Since in every other liturgy the Eucharistic Prayer has the words present explicitly in a central part of the prayer, there can be no comparison between this ruling and the correct and traditional rituals associated with them.

    It is really so terribly old-hat, and 1970’s hippie-ish of the inward-looking YTU mob, all old, and tired, to obsess about what they apparently prefer, who knows why: liturgy stript of mystery and reduced to a communal navel-gazing exercise.

    In a time when the extraordinary form of the Roman Rite has just been relegitimized, how out of touch are these people?!

    If this community meal focus be what they desire, they’ll find more palatable food at McDonalds.

  2. eulogos says:

    I don’t see why the affirmation of one venerable tradition should be used to vitiate another venerable tradition of far wider use.

    Nevertheless there are implications of this which are of interest to others besides Assyrian Catholics. Just the notion that the verbi domini can be present ” in a diffuse euchological manner” is radical. (Although I am not sure I understand the word euchological.)
    In coming to understanding with the Orthodox we have to get beyond “the change happens at the words of institution” vs “the change happens at the Epiclesis.”
    The decision about the Assyrian canon shows that the Holy See does find it possible to think about this in a different way. It also shows an admirable precedence to the tradition of the church over theologisms about that tradition.

    RE standing during the canon:
    The Eastern tradition, found in the canons of Nicaea, was to stand throughout the canon. As someone whose faith began and was nurtured in the Western tradition, I admit I find this difficult, especially I find it difficult not to kneel to pray after I receive communion. However when this is done in an Eastern Catholic church, it is traditional and reverent. When it is done in a Latin rite church, one always has to wonder if the Eastern tradition has been dragged into the Western church because it here serves the agenda of those who want to encourage less reverence, since to anyone from the Western tradition standing is clearly less reverent than kneeling. Katherine Williams RSM is clearly trying to use the decision about the Assyrian canon to vitiate a Western tradition with which she is uncomfortable for some reason. I suspect the reason is more that it isn’t in fashion with her set than anything more profound, although I understand those who see more sinster reasons.
    Susan Peterson

  3. Peregrinus says:

    Just the notion that the verbi domini can be present ” in a diffuse euchological manner” is radical. (Although I am not sure I understand the word euchological.)

    I, by contrast, am quite confidence that I don’t understand the word “euchological”.

    There must be more signficance to this statement than its use as a weapon in the Latin Rite’s internal culture wars (by those on either side). Does anyone know of a link to an English translation of the Anaphora of Addai and Mari? I would dearly like to see exactly how the words of institution are “diffused” througout it. It might be the fist step in coming to an understanding of euchology.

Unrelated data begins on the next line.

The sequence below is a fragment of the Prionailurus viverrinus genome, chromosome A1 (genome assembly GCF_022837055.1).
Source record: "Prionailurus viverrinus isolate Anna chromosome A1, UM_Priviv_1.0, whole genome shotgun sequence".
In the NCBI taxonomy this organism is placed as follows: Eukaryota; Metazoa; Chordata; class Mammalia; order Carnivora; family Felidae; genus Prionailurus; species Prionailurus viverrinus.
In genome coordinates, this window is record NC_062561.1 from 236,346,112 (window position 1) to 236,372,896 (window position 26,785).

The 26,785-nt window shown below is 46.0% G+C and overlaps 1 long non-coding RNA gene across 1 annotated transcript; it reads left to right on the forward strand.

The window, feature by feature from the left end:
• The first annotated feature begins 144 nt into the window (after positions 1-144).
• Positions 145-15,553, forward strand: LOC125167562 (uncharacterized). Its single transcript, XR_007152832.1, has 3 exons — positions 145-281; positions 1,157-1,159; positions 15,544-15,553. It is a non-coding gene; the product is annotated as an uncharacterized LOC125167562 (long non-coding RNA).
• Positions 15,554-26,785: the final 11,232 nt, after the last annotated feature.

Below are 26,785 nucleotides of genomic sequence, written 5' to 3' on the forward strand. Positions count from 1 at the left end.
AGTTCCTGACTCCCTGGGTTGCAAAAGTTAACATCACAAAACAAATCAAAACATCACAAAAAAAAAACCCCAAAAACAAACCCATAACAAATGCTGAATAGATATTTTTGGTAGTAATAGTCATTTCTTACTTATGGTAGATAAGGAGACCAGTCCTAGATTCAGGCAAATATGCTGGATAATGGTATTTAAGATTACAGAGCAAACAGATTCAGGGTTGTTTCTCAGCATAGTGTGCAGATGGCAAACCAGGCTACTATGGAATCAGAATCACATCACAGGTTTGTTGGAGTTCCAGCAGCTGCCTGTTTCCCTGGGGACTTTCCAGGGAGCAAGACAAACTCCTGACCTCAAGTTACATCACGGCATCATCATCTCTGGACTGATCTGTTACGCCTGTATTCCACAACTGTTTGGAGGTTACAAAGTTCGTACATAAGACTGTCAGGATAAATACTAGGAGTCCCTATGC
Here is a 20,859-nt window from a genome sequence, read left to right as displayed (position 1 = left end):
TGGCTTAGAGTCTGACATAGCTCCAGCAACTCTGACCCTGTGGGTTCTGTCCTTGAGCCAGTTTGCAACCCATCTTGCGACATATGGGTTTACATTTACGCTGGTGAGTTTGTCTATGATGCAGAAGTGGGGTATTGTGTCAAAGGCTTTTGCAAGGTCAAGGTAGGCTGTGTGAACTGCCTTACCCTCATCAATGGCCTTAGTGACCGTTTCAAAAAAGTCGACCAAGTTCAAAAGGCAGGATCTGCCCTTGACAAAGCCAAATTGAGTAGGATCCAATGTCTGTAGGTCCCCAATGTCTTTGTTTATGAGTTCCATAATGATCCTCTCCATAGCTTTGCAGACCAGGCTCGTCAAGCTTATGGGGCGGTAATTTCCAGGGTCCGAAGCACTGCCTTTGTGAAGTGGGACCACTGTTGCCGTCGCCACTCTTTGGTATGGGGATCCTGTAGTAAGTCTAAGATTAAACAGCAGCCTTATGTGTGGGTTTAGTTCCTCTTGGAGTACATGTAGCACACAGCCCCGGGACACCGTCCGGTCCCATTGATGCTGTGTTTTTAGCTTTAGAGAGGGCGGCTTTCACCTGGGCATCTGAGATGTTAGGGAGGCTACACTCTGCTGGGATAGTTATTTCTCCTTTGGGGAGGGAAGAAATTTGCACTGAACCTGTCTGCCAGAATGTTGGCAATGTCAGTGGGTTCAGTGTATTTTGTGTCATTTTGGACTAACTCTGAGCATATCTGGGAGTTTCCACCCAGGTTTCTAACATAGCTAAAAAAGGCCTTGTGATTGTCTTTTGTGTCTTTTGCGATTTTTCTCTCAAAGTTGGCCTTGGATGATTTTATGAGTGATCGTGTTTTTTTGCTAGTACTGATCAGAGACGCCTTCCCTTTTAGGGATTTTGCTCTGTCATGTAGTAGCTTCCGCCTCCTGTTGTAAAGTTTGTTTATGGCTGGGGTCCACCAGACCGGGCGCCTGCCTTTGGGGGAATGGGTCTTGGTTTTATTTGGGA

4. Joshua says:

    Sorry – euchology is the study of prayers (in Greek, a prayer is called ???? or ????????), such as collects and other orations of the typical short Western type, or longer prayers, especially the Anaphorai or Eucharistic Prayers, which are THE prayer of the Mass par excellence.

    Hence, if a given formula is present in a “diffuse euchological manner”, one presumably must find, in Addai and Mari, something along the lines of “O God Whose Incarnate Son… taking bread and wine… blessed… broke and mixed… gave… declaring them to be His Body and Blood…”.

    Note that:
    1. classically it was considered a sine qua non to actually quote some version of “This is My Body… This is my Blood…”, rather than more or less obliquely allude to it;
    2. having examined Addai and Mari, I honestly couldn’t see that the Verba Domini were anywhere present!

    As always, simply look up “Holy Qurbana of Addai and Mari” on Wikipedia (Qurbana means something like Oblation – the Assyrians/Chaldaeans of course strongly affirm the Sacrifice of the Mass), and you’ll find commentary on this controversial issue, plus links to the actual text.

    Here are some extracts:

    1. At the ‘Offertory’ after the Scriptural readings, proleptically referring to the gifts as already consecrated:

    “The body of Christ and his precious blood are on the holy altar. …”

    “May Christ, who was sacrificed for our salvation, and who commanded us to make a remembrance of his death, burial, and resurrection, accept this sacrifice from our hands in his grace and mercies for ever. Amen.”

    The priest prays the prayer of Mar Bar Sauma:

    “Glory to you, my Lord, for you have called me… to offer before you this living, holy, and acceptable sacrifice, which is the memorial of the passion, death, burial, and resurrection of our Lord and Savior, Jesus Christ…”

    2. Within “The Hallowing of the Blessed Apostles Mar Addai and Mar Mari Disciplers of the East”:

    First Gehantha: “We give thanks, O my Lord… for though we are sinners and unworthy, you have deemed us worthy to administer the Holy Mysteries of the body and blood of your Christ.”